This fall, the DeVilliers Cultural Heritage Society will kick off a Cultural Heritage Mural Project on the walls of Gumbo Gallery at 314 North DeVilliers Street. The first mural will depict the business history of the gallery’s building, located immediately south of Five Sisters Blues Cafe.
Gumbo Gallery and owner Sonja Griffin Evans have been at the forefront of recent arts initiatives in the Belmont-DeVilliers neighborhood, including the recently revived Artist’s Row market, held the third Saturday of each month. Evans and artist Danny L. Street will oversee the mural project, the latest effort directed at raising Pensacola’s profile as a cultural and heritage tourism destination.
De Villiers Community Art Project
The National ‘For Artists-By Artists’ Society, in partnership with the De Villiers Cultural Heritage Society, will create its first Cultural Heritage Mural; beginning this fall, on the walls of the Gumbo Gallery; located in the Historic Belmont De Villiers Business District. For the past four years, the De Villiers Cultural Heritage Society has been planning and organizing the Cultural Heritage Mural Project. Artist/educator Danny L. Street and cultural artist Sonja Griffin Evans will oversee the project.
This and future art projects are designed to create landmark art destinations and create exposure for the community and the city as a cultural arts destination. An additional goal of the mural project is to increase tourism and bring more foot traffic in the Belmont De Villiers Cultural Arts and Business District and aid in the promotion of local businesses and artists. These murals will serve as positive catalysts for economic and community development by specifically placing them in areas that are ripe for redevelopment and in neighborhoods with newly developed areas in need of an identity. The first mural will depict the business history of the building located at 314 North De Villiers Street. This building was once the home of China’s House of Flowers, and previously the Law office of Attorney, Charles Wilson.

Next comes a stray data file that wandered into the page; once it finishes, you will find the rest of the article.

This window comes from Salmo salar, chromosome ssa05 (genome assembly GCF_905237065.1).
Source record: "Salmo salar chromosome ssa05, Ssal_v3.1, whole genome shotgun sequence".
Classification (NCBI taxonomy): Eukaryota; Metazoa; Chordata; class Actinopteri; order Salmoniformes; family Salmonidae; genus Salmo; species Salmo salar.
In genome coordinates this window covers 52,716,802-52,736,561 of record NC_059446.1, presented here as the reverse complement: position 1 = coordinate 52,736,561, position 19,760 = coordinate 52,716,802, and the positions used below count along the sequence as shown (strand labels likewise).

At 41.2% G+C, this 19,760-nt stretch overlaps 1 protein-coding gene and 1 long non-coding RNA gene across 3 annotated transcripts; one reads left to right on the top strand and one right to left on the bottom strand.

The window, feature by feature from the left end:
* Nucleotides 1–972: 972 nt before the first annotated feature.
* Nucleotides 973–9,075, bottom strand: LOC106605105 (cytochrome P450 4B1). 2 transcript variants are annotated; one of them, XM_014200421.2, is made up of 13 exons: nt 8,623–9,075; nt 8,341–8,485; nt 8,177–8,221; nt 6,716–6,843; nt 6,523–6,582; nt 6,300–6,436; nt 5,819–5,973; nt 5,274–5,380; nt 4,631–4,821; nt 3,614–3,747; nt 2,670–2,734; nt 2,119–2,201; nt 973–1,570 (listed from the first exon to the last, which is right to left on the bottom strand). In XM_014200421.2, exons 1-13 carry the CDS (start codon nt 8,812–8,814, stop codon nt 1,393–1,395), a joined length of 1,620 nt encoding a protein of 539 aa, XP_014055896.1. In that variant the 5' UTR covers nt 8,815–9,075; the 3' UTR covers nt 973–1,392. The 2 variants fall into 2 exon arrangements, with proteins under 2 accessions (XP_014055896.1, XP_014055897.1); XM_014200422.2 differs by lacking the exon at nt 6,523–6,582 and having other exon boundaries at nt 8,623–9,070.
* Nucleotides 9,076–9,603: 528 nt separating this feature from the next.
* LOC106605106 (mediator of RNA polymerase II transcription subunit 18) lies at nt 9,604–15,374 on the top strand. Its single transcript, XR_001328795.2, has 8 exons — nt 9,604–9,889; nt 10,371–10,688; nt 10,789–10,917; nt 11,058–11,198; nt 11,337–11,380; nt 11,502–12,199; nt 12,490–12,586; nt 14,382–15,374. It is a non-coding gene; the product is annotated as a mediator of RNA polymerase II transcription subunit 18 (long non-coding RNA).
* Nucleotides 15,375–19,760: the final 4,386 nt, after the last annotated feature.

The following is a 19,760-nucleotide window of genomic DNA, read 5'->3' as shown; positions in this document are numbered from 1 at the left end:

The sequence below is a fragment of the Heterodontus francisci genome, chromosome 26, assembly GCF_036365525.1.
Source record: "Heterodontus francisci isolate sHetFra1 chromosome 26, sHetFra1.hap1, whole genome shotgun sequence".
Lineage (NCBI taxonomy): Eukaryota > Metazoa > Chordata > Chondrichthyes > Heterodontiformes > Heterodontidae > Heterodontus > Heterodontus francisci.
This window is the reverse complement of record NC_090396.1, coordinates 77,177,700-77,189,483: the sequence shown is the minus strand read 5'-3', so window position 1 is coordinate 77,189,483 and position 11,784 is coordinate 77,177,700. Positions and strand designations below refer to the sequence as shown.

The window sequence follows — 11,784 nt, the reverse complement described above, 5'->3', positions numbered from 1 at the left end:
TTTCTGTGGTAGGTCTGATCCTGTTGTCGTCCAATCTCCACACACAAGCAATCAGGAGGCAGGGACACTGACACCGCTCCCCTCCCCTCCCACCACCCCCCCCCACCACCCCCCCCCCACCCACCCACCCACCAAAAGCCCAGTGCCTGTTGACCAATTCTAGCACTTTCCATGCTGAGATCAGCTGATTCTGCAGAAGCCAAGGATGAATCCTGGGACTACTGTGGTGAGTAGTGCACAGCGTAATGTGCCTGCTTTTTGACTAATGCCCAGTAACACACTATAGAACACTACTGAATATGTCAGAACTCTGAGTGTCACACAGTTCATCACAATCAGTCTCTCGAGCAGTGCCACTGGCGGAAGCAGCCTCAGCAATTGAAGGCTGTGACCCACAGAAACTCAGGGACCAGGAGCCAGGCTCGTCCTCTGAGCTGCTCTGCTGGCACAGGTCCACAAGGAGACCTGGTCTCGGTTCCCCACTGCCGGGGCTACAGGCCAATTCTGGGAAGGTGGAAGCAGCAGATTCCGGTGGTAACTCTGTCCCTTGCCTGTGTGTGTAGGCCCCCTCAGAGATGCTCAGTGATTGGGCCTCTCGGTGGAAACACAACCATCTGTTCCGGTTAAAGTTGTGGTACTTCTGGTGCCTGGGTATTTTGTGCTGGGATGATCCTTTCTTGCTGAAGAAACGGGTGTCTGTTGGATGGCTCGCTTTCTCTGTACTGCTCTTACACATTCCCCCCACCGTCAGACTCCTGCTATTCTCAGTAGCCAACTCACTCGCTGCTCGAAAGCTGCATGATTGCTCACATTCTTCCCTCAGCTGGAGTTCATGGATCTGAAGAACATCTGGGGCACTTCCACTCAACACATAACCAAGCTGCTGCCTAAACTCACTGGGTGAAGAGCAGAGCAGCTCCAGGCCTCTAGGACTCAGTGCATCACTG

Historic Belmont De Villiers was once a thriving African American community that included a business district that was the economic engine and cultural center for the black population of the region. During the 1970’s the community began to deteriorate from neglect. Fortunately, the community was kept alive by Blue Dot and other businesses and community leaders. And now, new life has been breathed into this historical business district. Within the past 4 years, the Belmont De Villiers business District has started to come to life. In 2009, the community became the project model for the ‘National Cultural Heritage Tourism Initiative’. A cultural marketing plan and project was developed to promote and market the community’s history and rebuilding efforts. These endeavors were greatly enhanced by the opening of Five Sisters Blues Café and the investment of other business owners and entrepreneurs. The combined efforts of everyone involved has aided significantly in the rebuilding of the business district. The Cultural Heritage Mural Project and other forthcoming arts and tourism marketing projects, will allow the business district, as stated by J.P. Newton, “Live Again!”
For more information or to support the efforts of the De Villiers Cultural Heritage Society logon to www.devilliersmuseum.com
Contact Information for this Press Release
Sonja Griffin Evans, President
De Villiers Cultural Heritage Society